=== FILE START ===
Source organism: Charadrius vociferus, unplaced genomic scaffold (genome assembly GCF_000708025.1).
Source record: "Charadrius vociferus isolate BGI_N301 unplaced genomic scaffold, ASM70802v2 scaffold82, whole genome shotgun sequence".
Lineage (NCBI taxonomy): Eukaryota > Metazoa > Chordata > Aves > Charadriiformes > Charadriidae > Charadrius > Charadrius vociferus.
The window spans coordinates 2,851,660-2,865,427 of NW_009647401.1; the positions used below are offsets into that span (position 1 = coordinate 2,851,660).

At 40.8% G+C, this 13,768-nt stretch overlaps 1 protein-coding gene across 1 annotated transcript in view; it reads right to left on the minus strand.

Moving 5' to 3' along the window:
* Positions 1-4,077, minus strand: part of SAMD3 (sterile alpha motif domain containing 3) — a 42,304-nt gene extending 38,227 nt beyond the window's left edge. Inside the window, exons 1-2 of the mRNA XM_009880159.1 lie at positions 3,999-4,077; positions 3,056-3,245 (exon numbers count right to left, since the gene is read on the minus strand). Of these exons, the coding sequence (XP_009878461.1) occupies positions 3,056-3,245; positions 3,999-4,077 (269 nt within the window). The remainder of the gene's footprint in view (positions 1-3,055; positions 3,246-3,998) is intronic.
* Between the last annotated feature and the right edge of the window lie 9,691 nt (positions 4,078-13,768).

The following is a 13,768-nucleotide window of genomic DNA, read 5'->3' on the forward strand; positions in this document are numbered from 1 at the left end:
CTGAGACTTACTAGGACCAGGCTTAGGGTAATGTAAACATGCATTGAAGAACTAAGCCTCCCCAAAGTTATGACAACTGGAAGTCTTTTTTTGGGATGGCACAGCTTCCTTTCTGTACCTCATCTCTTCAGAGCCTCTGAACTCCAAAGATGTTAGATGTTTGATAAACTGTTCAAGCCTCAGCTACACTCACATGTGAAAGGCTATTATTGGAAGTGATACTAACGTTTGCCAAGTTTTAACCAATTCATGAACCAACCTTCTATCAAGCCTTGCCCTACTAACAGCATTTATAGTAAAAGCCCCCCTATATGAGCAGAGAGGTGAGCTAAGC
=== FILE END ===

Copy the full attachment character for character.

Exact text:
Source organism: Charadrius vociferus, unplaced genomic scaffold (genome assembly GCF_000708025.1).
Source record: "Charadrius vociferus isolate BGI_N301 unplaced genomic scaffold, ASM70802v2 scaffold82, whole genome shotgun sequence".
Lineage (NCBI taxonomy): Eukaryota > Metazoa > Chordata > Aves > Charadriiformes > Charadriidae > Charadrius > Charadrius vociferus.
The window spans coordinates 2,851,660-2,865,427 of NW_009647401.1; the positions used below are offsets into that span (position 1 = coordinate 2,851,660).

At 40.8% G+C, this 13,768-nt stretch overlaps 1 protein-coding gene across 1 annotated transcript in view; it reads right to left on the minus strand.

Moving 5' to 3' along the window:
* Positions 1-4,077, minus strand: part of SAMD3 (sterile alpha motif domain containing 3) — a 42,304-nt gene extending 38,227 nt beyond the window's left edge. Inside the window, exons 1-2 of the mRNA XM_009880159.1 lie at positions 3,999-4,077; positions 3,056-3,245 (exon numbers count right to left, since the gene is read on the minus strand). Of these exons, the coding sequence (XP_009878461.1) occupies positions 3,056-3,245; positions 3,999-4,077 (269 nt within the window). The remainder of the gene's footprint in view (positions 1-3,055; positions 3,246-3,998) is intronic.
* Between the last annotated feature and the right edge of the window lie 9,691 nt (positions 4,078-13,768).

The following is a 13,768-nucleotide window of genomic DNA, read 5'->3' on the forward strand; positions in this document are numbered from 1 at the left end:
CTGAGACTTACTAGGACCAGGCTTAGGGTAATGTAAACATGCATTGAAGAACTAAGCCTCCCCAAAGTTATGACAACTGGAAGTCTTTTTTTGGGATGGCACAGCTTCCTTTCTGTACCTCATCTCTTCAGAGCCTCTGAACTCCAAAGATGTTAGATGTTTGATAAACTGTTCAAGCCTCAGCTACACTCACATGTGAAAGGCTATTATTGGAAGTGATACTAACGTTTGCCAAGTTTTAACCAATTCATGAACCAACCTTCTATCAAGCCTTGCCCTACTAACAGCATTTATAGTAAAAGCCCCCCTATATGAGCAGAGAGGTGAGCTAAGC